During the Tang dynasty, there was a rising scale of cultivation of the tea plant across forty prefectures. It was also during the Tang dynasty that Buddhism was blooming. Monks in the temples needed to meditate and sit in the evening, doing without dinner. However, young and amateur monks faced difficulty doing so. Hence the Lingyan Temple at Mount Tai made an exception by permitting monks to have tea during evening meditation. The monks accidentally found out the relaxing effects of tea and additionally the improvement of focus and concentration. This discovery lead to the eventual spread of tea drinking among the commoners. During the Song (960-1279) and Yuan (1271-1368) dynasties, a popular custom was developed, known as “appraisal’ of tea. This custom is similar to the process of modern wine tasting in the Western culture.  Tea appraisals frequently mixed with meditation or reflection, with scholars or artists pondering on the ingenious or inspirational effects of a type of tea. Instead of consuming liquor which would cause intoxication, consuming Chinese tea stimulated greater levels of creativity and inspirations from scholars and artists. As a result, tea drinking was not solely a thirst quencher but also became a hobby and way of relaxation. Besides, tea drinking inspired numerous types of cultural activities such as songs, dances, operas on tea and shows which displayed the relationship between tea and Chinese arts.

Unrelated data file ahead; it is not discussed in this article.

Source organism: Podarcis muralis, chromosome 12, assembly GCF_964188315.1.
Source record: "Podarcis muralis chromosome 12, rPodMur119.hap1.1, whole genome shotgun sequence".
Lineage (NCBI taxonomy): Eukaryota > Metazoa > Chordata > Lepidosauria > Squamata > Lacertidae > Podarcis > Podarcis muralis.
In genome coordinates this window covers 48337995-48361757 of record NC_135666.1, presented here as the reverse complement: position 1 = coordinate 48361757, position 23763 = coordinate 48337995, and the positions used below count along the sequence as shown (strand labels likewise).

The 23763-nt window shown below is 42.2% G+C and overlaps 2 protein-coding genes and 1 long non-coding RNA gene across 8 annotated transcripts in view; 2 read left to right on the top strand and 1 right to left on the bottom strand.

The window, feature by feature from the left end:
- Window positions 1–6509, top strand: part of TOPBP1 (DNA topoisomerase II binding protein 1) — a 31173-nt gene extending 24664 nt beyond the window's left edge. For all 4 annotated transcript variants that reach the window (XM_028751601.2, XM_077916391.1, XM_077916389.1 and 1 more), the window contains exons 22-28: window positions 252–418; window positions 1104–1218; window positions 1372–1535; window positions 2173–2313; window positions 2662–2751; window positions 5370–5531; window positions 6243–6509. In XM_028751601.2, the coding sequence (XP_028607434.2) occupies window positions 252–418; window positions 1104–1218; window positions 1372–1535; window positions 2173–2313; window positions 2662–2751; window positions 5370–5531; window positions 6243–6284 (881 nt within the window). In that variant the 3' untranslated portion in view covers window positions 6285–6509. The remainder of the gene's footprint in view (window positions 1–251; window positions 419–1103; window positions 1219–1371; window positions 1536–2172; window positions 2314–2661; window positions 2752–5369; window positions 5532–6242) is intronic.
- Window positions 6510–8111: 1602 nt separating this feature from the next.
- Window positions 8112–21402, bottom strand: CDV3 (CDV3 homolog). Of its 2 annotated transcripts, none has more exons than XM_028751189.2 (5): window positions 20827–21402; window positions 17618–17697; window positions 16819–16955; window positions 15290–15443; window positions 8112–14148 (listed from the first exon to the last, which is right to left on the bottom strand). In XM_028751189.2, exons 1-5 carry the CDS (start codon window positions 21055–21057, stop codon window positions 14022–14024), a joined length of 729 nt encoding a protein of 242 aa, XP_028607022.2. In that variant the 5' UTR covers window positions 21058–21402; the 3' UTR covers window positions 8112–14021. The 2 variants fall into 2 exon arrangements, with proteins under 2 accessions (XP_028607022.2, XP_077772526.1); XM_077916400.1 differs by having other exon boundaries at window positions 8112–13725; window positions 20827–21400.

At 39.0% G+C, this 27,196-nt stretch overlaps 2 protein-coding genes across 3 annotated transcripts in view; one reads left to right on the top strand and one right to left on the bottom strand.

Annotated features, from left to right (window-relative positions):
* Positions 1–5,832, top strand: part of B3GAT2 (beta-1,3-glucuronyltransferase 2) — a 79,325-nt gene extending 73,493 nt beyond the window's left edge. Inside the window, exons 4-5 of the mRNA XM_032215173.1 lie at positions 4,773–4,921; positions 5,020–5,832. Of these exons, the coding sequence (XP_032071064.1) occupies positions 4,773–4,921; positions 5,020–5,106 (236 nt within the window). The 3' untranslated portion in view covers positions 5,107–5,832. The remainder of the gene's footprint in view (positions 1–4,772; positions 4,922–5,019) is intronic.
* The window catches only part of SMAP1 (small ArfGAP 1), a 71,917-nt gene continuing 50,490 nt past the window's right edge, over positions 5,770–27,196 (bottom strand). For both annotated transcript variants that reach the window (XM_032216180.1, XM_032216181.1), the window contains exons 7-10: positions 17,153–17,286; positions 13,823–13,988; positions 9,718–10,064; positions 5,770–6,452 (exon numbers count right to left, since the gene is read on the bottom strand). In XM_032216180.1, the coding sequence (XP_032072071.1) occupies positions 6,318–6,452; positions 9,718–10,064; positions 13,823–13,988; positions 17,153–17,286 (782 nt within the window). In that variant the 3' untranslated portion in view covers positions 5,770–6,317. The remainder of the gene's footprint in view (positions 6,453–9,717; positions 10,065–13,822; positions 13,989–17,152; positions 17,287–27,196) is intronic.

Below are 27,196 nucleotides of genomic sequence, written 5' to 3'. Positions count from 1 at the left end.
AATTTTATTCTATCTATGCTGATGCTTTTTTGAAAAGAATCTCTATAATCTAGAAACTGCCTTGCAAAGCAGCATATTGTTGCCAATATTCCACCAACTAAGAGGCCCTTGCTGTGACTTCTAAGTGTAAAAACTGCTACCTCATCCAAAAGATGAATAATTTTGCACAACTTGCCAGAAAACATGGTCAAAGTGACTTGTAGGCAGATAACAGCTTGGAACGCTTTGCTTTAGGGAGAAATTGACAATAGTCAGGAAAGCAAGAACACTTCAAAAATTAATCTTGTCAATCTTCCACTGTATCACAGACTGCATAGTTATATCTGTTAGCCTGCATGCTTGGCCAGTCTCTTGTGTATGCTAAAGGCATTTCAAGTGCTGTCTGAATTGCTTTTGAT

Some folk customs of tea drinking projected the Chinese people's interest in tea culture. Teahouses was the place or a melting pot where regardless of social class, Chinese people would come to enjoy tea. A myriad of social activities took place in tea houses, such as business dealings, exchange of ideas, interactions between strangers and even personal issues were trashed out in the tranquil environment of the teahouses. Teahouses were also places where people could be entertained by watching traditional opera and storytelling. Teahouses can then be said to embody the rich social life of the Chinese people.

#3: An Cup of Tea Keeps The Doctor Away

Stressed over what would be the next topic for Blogpost 3 or perhaps not getting enough information you needed for your blogs? Fret not. Simply reach for a bottle of Chrysanthemum tea or Luo Han Guo (Monk’s fruit) tea to douse that raging stress within you. One may most probably know without doubt that all types and concoctions of Chinese tea contain medicinal values. However, when it comes to knowing the origins of the discovery of Chinese tea's medicinal properties, one may stutter for an answer.